3. Bumps.  I love this ski in the bumps.  I also enjoy the Kendo in the bumps.  Lot's of folks will probably hate them both in the bumps and be happier on a less serious ski.   The Steadfast can really rip a fast zipper line.  The flex and precision felt great.  I think it's a nice middle ground for me between the 170 Kendo which I love in the bumps and the 177 Kendo that is better all around for me.   I doubt I would like the 170 Steadfast as much as I like the 170 Kendo at my weight.  I don't think I'll bother trying the 170 Steadfast given how much I like the 178.  I'm still going to try to pick up a used 170 Kendo as my early season bump/rock ski for when my 170 AC30 that currently fill that role die.

 

4. Groomers.  Really super fun.  Copper was setting up the netting for the US Ski Team's DH course (must be some event coming) and it was fun to open them up there :D.  I don't think I got close to their speed limit, but a) the surface conditions were fantastic, and b) I felt the speed limit was probably a little lower than the Kendo... but higher than I should be skiing in any case.

 

5. Soft snow and crud.  Very, very capable and fun... for a serious ski.   After spending so many recent days on the wider and less serious Sickle, I can see why skiers and manufactures are gravitating toward less serious skis.  They are just so much easier to ski off-piste.... but, personally, if I was forced to pick just one ski for all conditions, at this moment in time it would be the Steadfast.

 

Would you rate the Kendo stiffer or softer than the Steadfast?

post #37 of 43

I hate to say after skiing them 8 months apart, but I'm pretty sure the Kendo is stiffer than the Steadfast.  Not that the Steadfast isn't stiff (remarkably stiff given the lack of metal), just the Kendo is stiffer.  Someone please correct me if I'm wrong.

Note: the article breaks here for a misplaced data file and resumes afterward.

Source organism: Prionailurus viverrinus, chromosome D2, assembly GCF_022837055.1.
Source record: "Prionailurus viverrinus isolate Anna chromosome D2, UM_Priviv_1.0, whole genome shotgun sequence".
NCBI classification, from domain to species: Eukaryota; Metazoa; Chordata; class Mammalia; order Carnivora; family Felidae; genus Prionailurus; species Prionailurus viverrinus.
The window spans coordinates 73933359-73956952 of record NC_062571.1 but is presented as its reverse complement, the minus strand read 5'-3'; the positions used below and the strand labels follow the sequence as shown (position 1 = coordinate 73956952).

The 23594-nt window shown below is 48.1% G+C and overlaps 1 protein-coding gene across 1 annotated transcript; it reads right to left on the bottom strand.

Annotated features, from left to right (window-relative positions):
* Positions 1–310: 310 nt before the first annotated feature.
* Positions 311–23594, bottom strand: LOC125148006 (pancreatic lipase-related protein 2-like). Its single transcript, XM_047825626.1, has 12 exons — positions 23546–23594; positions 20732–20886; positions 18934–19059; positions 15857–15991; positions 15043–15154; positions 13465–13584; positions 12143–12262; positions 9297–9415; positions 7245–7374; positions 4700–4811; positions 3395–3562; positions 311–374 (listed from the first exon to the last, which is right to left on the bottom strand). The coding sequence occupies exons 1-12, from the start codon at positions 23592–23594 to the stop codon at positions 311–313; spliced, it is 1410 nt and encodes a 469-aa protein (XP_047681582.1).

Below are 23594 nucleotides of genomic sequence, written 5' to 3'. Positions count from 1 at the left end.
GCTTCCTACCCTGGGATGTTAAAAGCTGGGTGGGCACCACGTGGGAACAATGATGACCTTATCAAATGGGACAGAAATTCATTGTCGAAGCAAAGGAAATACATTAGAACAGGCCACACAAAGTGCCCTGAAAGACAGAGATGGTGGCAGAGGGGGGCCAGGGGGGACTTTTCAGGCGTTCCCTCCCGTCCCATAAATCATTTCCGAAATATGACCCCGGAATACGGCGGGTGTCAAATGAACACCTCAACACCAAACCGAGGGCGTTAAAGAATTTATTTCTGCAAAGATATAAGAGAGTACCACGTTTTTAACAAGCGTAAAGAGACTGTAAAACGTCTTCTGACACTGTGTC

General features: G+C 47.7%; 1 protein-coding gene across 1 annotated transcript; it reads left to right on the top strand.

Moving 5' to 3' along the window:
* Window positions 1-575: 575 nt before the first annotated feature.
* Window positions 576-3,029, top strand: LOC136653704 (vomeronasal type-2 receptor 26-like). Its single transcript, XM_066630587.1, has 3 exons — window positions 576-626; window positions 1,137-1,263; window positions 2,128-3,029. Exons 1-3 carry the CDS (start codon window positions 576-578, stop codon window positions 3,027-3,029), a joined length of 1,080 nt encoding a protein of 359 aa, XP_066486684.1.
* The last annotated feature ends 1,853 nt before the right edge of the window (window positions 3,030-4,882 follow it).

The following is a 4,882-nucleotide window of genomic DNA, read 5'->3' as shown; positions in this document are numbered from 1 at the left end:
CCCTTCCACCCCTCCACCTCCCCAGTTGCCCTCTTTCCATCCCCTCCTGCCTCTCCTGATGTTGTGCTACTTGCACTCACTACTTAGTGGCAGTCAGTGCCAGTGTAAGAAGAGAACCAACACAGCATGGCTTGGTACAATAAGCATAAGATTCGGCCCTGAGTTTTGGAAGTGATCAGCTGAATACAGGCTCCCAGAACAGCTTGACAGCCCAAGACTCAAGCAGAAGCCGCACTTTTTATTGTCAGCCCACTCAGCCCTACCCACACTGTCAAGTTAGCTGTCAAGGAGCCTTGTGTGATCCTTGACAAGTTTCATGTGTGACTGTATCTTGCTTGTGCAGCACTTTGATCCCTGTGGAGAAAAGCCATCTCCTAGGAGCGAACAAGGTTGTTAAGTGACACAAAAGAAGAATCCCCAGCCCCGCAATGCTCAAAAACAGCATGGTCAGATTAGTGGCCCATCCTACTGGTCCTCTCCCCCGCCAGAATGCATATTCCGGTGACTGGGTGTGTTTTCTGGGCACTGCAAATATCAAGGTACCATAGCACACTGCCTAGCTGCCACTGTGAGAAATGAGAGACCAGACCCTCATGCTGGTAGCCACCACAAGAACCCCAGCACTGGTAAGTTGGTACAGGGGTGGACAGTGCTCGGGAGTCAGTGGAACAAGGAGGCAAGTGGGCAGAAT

post #38 of 43

I too like them very much  in bumps...

post #39 of 43
Quote:
Originally Posted by tball View Post
 

I hate to say after skiing them 8 months apart, but I'm pretty sure the Kendo is stiffer than the Steadfast.  Not that the Steadfast isn't stiff (remarkably stiff given the lack of metal), just the Kendo is stiffer.  Someone please correct me if I'm wrong.

When handflexing the Kendo vs Steadfast I thought the Kendo flex seemed softer than the Steadfast which makes me want to buy the Kendo over the Steadfast.

 

Anyone have an opinion on the flex by hand for those 2 skis?

post #40 of 43
Hell and Back.
post #41 of 43
Quote:
Originally Posted by KWPatron View Post

Hell and Back.

Unfortunately discontinued, what, two seasons back? So, might be hard to get.
post #42 of 43

The new Enforcer could fit the hole. 

post #43 of 43
Quote:
Originally Posted by sibhusky View Post


Unfortunately discontinued, what, two seasons back? So, might be hard to get.

Discontinued last year, I think, not two years ago.  @Philpug would know with certainty.  Plenty still floating around, including, I believe at Start Haus.

 

Ripping ski.  I replaced a dearly departed pair of Enforcers with H&Bs, and had real reservations, but not after putting a few hours on them.